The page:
Green Cards

Green card

Marriage, Work and Family permanent residence

A Green Card holder is a status that grants a person authorization to permanently live and work in the United States. There are several ways to obtain a Green Card. Among them, it is possible to be sponsored by a family member or an employer located in the United States. If you would like to know if you are eligible a Green Card, please contact us for a free assessment.

 Green cards for spouses

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Marriage-based immigration

If you are an American citizen you have two ways to bring your foreign spouse (husband or wife) to the United States to live. They are:

  • Immigrant visa for a Spouse of a U.S. Citizen - An immigrant Petition for Alien Relative, Form I-130 is required.
  • Non-immigrant visa for spouse (K-3) - It is important to note that application for the nonimmigrant visa for spouse (K-3) who married a U.S. citizen must be filed and the visa must be issued in the country where the marriage took place.  After the visa process has been completed, and the visa is issued, the spouse can travel to the United States to wait for the processing of the immigrant visa case. Two petitions are required:
    • Petition for Alien Relative, Form 1-130; and
    • Petition for Alien Fiancé (e), Form I-129F

If you are not married yet, you may bring your fiancé(e) to the United States to marry; and live in the U.S.  A non-immigrant visa for fiancé(e) (k-1) is required to travel to the US for marriage. An I-129F fiancé(e) petition is required.  You must marry your fiancé(e) within 90 days after the entry into the United States.

Dependants under the age of 21 can be included on the application provided that they are supported 100% by the primary beneficiary of the application. In cases involving joint custody, legal documentation must be provided to ensure all parties with a responsibility for a child's well-being are aware of the intent to pursue permanent residency in the United States.

All new! Same-sex Marriage recognized by USCIS

Following the latest decision by the Supreme Court holding that Section 3 of the Defense of Marriage Act (DOMA) is unconstitutional, President Obama directed federal departments to ensure that the decision and its implication for federal benefits for same-sex legally married couples are implemented swiftly and smoothly.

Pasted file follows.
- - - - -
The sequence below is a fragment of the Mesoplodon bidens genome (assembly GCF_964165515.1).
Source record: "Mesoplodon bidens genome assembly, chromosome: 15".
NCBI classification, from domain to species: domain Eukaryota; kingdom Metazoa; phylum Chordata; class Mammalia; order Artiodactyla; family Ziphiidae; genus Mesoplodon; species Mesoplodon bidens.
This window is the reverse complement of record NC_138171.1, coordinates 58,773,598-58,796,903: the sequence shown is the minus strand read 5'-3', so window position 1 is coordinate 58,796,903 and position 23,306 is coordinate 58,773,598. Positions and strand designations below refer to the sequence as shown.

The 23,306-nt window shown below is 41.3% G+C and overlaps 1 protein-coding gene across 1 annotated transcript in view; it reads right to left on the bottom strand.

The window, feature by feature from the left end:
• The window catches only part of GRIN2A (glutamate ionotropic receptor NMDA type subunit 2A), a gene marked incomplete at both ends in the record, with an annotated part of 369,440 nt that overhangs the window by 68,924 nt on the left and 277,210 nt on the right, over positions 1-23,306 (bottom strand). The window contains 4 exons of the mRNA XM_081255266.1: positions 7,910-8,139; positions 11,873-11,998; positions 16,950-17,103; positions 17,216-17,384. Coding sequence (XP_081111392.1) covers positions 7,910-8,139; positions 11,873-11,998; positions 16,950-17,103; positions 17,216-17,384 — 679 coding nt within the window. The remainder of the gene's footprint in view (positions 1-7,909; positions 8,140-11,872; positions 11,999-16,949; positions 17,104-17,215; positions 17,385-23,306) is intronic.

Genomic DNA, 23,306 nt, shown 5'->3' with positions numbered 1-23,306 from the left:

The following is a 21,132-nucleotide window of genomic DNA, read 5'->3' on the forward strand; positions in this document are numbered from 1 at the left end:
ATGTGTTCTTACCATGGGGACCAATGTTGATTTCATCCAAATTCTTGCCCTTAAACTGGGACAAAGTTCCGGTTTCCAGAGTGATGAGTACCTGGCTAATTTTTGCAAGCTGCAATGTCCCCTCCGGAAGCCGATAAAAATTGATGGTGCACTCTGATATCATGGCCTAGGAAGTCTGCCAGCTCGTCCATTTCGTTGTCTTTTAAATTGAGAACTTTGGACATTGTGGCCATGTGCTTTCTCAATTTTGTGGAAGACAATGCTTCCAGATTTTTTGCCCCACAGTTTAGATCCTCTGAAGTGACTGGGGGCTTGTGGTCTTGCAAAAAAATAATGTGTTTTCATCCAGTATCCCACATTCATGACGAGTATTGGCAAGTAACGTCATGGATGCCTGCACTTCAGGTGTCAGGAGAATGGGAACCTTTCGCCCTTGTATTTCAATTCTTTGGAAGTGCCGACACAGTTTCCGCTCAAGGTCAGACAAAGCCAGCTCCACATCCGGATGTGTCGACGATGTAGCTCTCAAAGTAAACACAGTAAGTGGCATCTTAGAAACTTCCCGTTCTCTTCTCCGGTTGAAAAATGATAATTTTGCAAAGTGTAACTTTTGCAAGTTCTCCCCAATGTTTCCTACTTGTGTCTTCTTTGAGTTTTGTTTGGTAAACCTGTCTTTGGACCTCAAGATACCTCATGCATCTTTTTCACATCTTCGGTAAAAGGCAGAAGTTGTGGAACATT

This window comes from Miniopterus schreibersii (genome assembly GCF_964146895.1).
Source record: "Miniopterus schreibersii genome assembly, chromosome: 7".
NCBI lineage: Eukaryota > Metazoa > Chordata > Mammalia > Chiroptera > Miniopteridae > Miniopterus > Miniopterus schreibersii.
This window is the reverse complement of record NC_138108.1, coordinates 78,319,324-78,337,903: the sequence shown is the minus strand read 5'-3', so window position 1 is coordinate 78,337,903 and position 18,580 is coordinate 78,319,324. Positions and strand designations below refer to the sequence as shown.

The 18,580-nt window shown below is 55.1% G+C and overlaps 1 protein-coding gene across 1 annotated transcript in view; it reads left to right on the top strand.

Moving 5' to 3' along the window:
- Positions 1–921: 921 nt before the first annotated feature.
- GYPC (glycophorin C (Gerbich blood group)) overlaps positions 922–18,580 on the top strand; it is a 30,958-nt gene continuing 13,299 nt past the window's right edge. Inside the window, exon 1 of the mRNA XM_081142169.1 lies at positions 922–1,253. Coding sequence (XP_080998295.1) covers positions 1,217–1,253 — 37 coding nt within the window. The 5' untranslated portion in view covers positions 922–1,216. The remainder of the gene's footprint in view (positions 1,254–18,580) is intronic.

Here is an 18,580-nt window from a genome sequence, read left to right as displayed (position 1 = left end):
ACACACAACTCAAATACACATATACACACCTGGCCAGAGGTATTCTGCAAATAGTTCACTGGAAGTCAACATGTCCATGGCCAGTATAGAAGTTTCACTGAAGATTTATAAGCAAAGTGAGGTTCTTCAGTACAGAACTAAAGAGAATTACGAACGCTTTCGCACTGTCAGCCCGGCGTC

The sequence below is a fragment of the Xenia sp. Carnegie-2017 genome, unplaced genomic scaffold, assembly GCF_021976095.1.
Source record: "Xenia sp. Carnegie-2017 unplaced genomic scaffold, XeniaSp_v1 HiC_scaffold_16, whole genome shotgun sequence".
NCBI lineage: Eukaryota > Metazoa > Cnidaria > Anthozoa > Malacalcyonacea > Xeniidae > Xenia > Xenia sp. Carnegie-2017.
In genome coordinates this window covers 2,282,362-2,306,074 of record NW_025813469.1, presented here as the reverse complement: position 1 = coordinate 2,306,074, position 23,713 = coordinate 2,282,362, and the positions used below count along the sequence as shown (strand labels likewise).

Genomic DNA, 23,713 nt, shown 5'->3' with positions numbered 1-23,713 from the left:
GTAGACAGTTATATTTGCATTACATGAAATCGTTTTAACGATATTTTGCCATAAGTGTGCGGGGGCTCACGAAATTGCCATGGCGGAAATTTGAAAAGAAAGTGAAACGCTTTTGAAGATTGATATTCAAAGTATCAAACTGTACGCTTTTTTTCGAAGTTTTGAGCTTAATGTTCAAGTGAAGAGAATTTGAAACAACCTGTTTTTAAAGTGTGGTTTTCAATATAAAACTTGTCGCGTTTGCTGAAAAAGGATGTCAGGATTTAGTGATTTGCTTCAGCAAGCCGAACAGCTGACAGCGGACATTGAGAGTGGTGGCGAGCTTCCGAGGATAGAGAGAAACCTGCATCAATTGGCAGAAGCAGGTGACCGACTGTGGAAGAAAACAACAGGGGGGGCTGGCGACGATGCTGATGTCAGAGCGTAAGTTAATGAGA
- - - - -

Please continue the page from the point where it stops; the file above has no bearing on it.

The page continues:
To that end, effective immediately, June 28th 2013 the U.S. Citizenship and Immigration Services (USCIS) has been directed to review immigration visa petitions filed on behalf of a same-sex spouse in the same manner as those filed on behalf of an opposite-sex spouse.

This means that same-sex partners may now file the Form I-130 (and any applicable accompanying application). Same-sex partners are now eligible to petition for their spouse, and their spouse’s admissibility as an immigrant at the immigration visa application or adjustment of status stage, will be determined according to applicable immigration law and will not be automatically denied as a result of the same-sex nature of their marriage.

In evaluating the petition, USCIS will be looking to the law of the location where the marriage took place when determining whether it is valid for immigration law purposes. That general rule is subject to some limited exceptions under which federal immigration agencies historically have considered the law of the state of residence in addition to the law of the state of celebration of the marriage. Whether those exceptions apply may depend on individual, fact-specific circumstances.